Though the body of this heroic missionary was taken to Nagpur (India) where she was inhumed in the chapel just in front of the altar, it is consoling to think that the spirit of our Beloved Mother lives in Bangladesh. It was a heart breaking events for the Sisters of Dhaka. However, by losing one life she produced hundreds souls to continue her mission for the greater glory of God. She is very much present in Bangladesh. She continues to accompany us in a special way, inspiring us with the passionate love for the Lord and a compassionate love for all God’s children.
Mother Vincent of the Holy Spirit passed away on March 25th 1909. Periodically terrific epidemics reappear. In the first
hours of March 25th 1909 Sister Pauline of the Eucharistic, a very young Sister felt the first symptoms of the dreadful
scourge cholera. The Civil Surgeon summoned at once was powerless and the sister calmly prepared for death, assisted by
Father Crowley who in leaving the room said with deep emotion: ‘she is admirably prepared;’ She expired in the evening,
her absolute submission to the will of God made the admiration for all those who witnessed her last offering. Sister
Therese seriously attacked by pneumonia also breathed her last in May 1909.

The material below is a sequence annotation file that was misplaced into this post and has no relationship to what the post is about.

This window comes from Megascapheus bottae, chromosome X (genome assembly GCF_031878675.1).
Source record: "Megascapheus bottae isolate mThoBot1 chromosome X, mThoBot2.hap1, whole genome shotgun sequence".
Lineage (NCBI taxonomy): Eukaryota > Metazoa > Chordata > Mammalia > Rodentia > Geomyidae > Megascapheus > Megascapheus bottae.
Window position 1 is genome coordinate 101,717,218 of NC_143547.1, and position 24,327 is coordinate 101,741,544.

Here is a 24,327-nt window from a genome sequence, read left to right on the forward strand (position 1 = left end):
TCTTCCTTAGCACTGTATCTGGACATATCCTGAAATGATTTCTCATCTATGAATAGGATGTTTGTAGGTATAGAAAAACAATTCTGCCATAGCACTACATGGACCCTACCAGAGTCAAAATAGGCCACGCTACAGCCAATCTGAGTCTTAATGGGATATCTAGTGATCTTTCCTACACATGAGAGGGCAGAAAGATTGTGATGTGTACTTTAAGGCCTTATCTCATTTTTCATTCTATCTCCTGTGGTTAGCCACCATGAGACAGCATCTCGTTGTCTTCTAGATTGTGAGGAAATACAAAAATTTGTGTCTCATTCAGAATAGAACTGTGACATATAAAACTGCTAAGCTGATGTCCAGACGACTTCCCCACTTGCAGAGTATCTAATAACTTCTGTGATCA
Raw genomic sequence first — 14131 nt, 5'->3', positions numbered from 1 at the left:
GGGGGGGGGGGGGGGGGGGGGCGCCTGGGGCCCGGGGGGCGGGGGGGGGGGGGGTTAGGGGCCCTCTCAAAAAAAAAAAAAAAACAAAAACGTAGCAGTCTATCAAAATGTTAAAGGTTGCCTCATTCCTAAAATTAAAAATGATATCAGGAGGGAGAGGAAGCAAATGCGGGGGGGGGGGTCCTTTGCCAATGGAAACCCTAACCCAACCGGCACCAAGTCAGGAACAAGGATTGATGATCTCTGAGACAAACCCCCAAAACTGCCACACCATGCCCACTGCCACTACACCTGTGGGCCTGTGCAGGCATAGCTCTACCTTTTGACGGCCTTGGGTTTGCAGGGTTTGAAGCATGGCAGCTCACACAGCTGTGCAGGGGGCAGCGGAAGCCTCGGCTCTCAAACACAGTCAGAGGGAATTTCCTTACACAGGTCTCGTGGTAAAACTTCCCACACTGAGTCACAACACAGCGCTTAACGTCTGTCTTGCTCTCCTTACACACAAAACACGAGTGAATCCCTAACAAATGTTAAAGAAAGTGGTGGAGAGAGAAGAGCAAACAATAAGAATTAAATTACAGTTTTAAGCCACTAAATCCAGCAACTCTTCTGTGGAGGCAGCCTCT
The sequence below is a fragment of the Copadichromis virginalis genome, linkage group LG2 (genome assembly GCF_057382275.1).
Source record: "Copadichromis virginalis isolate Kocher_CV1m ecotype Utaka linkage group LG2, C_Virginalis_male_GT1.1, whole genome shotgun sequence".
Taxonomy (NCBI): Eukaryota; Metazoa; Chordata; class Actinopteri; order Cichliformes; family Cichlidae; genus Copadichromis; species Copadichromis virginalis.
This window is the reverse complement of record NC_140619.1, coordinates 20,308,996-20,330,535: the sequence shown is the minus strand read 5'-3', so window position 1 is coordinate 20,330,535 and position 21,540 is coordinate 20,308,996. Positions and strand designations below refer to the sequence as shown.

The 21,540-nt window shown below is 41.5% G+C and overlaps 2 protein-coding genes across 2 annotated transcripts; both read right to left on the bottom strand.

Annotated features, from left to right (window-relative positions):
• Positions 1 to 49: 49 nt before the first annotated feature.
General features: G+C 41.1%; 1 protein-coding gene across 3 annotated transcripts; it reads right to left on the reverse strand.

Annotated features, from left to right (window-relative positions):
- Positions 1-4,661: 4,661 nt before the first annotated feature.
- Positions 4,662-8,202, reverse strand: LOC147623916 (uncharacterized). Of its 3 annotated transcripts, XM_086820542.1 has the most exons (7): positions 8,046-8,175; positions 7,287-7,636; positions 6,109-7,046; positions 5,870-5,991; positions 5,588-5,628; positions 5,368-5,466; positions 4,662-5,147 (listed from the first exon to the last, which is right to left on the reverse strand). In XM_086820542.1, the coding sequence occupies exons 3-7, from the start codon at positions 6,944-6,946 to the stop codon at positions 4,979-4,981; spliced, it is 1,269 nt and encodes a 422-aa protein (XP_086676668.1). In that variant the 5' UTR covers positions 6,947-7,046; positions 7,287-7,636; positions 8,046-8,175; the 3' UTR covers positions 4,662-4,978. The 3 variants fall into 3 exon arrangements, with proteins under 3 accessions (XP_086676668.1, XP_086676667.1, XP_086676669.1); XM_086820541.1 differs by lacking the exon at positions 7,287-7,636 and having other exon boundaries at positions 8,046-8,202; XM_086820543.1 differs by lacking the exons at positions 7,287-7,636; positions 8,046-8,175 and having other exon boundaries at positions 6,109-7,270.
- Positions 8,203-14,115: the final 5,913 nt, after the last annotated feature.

Added to all these Bishop Hurth who had brought the first seven sisters to Dhaka resigned in February 1909 and one month later the new Bishop Frederic Linneborn CSC became the third Bishop of Dhaka. We have but few details on the subsequent years. In some notes it is mentioned that at the Bishop’s request, the CMMI went to Golla and Husnabad. They were taking care of the school in the mornings and visiting villages in the afternoon. Their apostolate was flourishing in Dhaka city as well as in the villages across the Burigonga, besides the English Medium School and dispensary at Luxmibazar and the Poor House at Ramna.
Since they were called back to France, they handed over St Xavier’s Convent, Luxmibazar to the Congregation of Our Lady of Notre Dame of Missions (RNDM). They served there till May 1912. Among the SMMIs who were in Dhaka, some returned to France, some went to Guwahati, Kumbakonam and Nagpur.
One may wonder how could such bright hopes vanish and all these works come to an end in 1913?
The Lord’s plans are not ours. He was preparing another field, fitting better with the charism entrusted to the
Institute by the Founders. The seed that our Pioneers have sown (between1896 - 1912) through their lives gave its fruits
that our sisters were called back to Bengal to work among the people in Mymensingh district, under Dhaka Archdiocese.